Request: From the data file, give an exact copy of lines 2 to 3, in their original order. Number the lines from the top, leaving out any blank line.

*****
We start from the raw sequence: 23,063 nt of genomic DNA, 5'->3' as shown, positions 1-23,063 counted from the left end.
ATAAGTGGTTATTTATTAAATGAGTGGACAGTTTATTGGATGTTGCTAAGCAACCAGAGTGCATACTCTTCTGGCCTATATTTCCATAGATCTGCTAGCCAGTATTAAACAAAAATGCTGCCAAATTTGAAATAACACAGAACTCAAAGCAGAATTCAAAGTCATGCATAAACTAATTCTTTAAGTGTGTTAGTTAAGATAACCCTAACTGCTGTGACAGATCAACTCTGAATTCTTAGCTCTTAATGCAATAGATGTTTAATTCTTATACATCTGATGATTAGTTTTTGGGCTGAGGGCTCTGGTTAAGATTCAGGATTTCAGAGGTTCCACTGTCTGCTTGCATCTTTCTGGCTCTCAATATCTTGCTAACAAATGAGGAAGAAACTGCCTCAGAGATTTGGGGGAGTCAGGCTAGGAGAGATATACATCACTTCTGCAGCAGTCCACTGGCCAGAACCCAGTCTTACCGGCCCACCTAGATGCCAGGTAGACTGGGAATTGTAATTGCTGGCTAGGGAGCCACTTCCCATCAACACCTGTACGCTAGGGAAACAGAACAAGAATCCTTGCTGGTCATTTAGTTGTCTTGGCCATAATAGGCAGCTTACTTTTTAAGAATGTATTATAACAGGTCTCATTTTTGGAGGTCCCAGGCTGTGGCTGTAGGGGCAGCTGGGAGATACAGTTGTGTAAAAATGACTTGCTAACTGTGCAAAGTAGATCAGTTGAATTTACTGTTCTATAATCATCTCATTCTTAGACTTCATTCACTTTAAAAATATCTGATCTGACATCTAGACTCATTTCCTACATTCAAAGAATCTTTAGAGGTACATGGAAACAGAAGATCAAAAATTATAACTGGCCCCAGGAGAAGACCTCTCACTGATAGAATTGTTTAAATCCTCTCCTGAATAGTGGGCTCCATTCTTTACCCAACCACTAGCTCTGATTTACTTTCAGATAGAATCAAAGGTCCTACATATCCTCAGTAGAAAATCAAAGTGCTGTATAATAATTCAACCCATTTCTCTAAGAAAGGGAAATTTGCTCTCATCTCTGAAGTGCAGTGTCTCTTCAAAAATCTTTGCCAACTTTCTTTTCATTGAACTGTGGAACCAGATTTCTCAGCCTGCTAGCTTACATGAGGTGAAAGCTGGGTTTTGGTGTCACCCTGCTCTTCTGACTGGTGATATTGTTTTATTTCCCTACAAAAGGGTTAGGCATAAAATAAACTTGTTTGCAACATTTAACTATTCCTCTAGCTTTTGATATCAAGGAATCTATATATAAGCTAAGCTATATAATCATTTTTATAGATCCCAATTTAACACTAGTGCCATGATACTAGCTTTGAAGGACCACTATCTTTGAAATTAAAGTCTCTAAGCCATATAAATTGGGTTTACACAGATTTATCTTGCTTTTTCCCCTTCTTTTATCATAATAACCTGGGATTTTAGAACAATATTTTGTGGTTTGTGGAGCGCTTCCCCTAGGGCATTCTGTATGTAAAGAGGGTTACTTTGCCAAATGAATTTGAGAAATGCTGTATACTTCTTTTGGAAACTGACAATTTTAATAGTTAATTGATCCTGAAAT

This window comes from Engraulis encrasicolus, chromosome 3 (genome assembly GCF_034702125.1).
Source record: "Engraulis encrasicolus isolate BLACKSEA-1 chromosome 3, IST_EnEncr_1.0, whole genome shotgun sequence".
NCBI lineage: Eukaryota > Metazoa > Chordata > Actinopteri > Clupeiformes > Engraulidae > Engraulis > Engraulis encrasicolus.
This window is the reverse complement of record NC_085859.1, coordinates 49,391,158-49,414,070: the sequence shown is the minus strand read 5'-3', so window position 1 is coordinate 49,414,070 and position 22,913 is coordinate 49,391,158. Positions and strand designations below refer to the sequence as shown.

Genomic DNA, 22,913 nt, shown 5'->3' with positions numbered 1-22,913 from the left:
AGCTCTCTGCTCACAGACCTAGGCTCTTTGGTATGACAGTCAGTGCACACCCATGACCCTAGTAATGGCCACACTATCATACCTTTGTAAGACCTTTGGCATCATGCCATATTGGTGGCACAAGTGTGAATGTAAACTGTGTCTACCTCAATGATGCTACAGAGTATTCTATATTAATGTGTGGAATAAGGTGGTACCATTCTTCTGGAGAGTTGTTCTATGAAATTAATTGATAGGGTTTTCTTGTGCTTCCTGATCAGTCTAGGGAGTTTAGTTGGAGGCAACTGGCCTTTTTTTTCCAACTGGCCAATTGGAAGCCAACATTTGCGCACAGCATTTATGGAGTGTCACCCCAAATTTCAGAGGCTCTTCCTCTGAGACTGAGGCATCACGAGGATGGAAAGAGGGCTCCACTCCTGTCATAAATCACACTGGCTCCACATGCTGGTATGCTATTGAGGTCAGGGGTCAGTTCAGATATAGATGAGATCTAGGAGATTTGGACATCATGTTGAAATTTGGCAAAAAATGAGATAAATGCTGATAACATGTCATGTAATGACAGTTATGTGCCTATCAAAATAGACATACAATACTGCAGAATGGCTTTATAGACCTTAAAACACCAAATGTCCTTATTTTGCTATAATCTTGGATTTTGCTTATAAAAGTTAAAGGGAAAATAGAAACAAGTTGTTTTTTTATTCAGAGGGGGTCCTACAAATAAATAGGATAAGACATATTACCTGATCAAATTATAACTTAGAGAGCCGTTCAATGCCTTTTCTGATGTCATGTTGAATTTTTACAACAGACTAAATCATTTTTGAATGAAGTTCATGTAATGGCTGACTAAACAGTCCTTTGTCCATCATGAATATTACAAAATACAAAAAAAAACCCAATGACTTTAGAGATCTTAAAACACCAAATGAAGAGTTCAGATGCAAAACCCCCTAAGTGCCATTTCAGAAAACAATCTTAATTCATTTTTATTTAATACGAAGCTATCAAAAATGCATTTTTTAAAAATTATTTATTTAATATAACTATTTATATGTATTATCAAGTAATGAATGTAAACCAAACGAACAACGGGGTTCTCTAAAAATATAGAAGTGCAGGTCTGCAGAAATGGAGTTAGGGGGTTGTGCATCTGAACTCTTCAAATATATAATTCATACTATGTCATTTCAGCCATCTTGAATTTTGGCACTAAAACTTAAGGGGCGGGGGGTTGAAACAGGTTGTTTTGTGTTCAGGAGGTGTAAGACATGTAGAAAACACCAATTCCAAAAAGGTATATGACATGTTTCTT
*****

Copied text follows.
ATAAGTGGTTATTTATTAAATGAGTGGACAGTTTATTGGATGTTGCTAAGCAACCAGAGTGCATACTCTTCTGGCCTATATTTCCATAGATCTGCTAGCCAGTATTAAACAAAAATGCTGCCAAATTTGAAATAACACAGAACTCAAAGCAGAATTCAAAGTCATGCATAAACTAATTCTTTAAGTGTGTTAGTTAAGATAACCCTAACTGCTGTGACAGATCAACTCTGAATTCTTAGCTCTTAATGCAATAGATGTTTAATTCTTATACATCTGATGATTAGTTTTTGGGCTGAGGGCTCTGGTTAAGATTCAGGATTTCAGAGGTTCCACTGTCTGCTTGCATCTTTCTGGCTCTCAATATCTTGCTAACAAATGAGGAAGAAACTGCCTCAGAGATTTGGGGGAGTCAGGCTAGGAGAGATATACATCACTTCTGCAGCAGTCCACTGGCCAGAACCCAGTCTTACCGGCCCACCTAGATGCCAGGTAGACTGGGAATTGTAATTGCTGGCTAGGGAGCCACTTCCCATCAACACCTGTACGCTAGGGAAACAGAACAAGAATCCTTGCTGGTCATTTAGTTGTCTTGGCCATAATAGGCAGCTTACTTTTTAAGAATGTATTATAACAGGTCTCATTTTTGGAGGTCCCAGGCTGTGGCTGTAGGGGCAGCTGGGAGATACAGTTGTGTAAAAATGACTTGCTAACTGTGCAAAGTAGATCAGTTGAATTTACTGTTCTATAATCATCTCATTCTTAGACTTCATTCACTTTAAAAATATCTGATCTGACATCTAGACTCATTTCCTACATTCAAAGAATCTTTAGAGGTACATGGAAACAGAAGATCAAAAATTATAACTGGCCCCAGGAGAAGACCTCTCACTGATAGAATTGTTTAAATCCTCTCCTGAATAGTGGGCTCCATTCTTTACCCAACCACTAGCTCTGATTTACTTTCAGATAGAATCAAAGGTCCTACATATCCTCAGTAGAAAATCAAAGTGCTGTATAATAATTCAACCCATTTCTCTAAGAAAGGGAAATTTGCTCTCATCTCTGAAGTGCAGTGTCTCTTCAAAAATCTTTGCCAACTTTCTTTTCATTGAACTGTGGAACCAGATTTCTCAGCCTGCTAGCTTACATGAGGTGAAAGCTGGGTTTTGGTGTCACCCTGCTCTTCTGACTGGTGATATTGTTTTATTTCCCTACAAAAGGGTTAGGCATAAAATAAACTTGTTTGCAACATTTAACTATTCCTCTAGCTTTTGATATCAAGGAATCTATATATAAGCTAAGCTATATAATCATTTTTATAGATCCCAATTTAACACTAGTGCCATGATACTAGCTTTGAAGGACCACTATCTTTGAAATTAAAGTCTCTAAGCCATATAAATTGGGTTTACACAGATTTATCTTGCTTTTTCCCCTTCTTTTATCATAATAACCTGGGATTTTAGAACAATATTTTGTGGTTTGTGGAGCGCTTCCCCTAGGGCATTCTGTATGTAAAGAGGGTTACTTTGCCAAATGAATTTGAGAAATGCTGTATACTTCTTTTGGAAACTGACAATTTTAATAGTTAATTGATCCTGAAAT

This window comes from Engraulis encrasicolus, chromosome 3 (genome assembly GCF_034702125.1).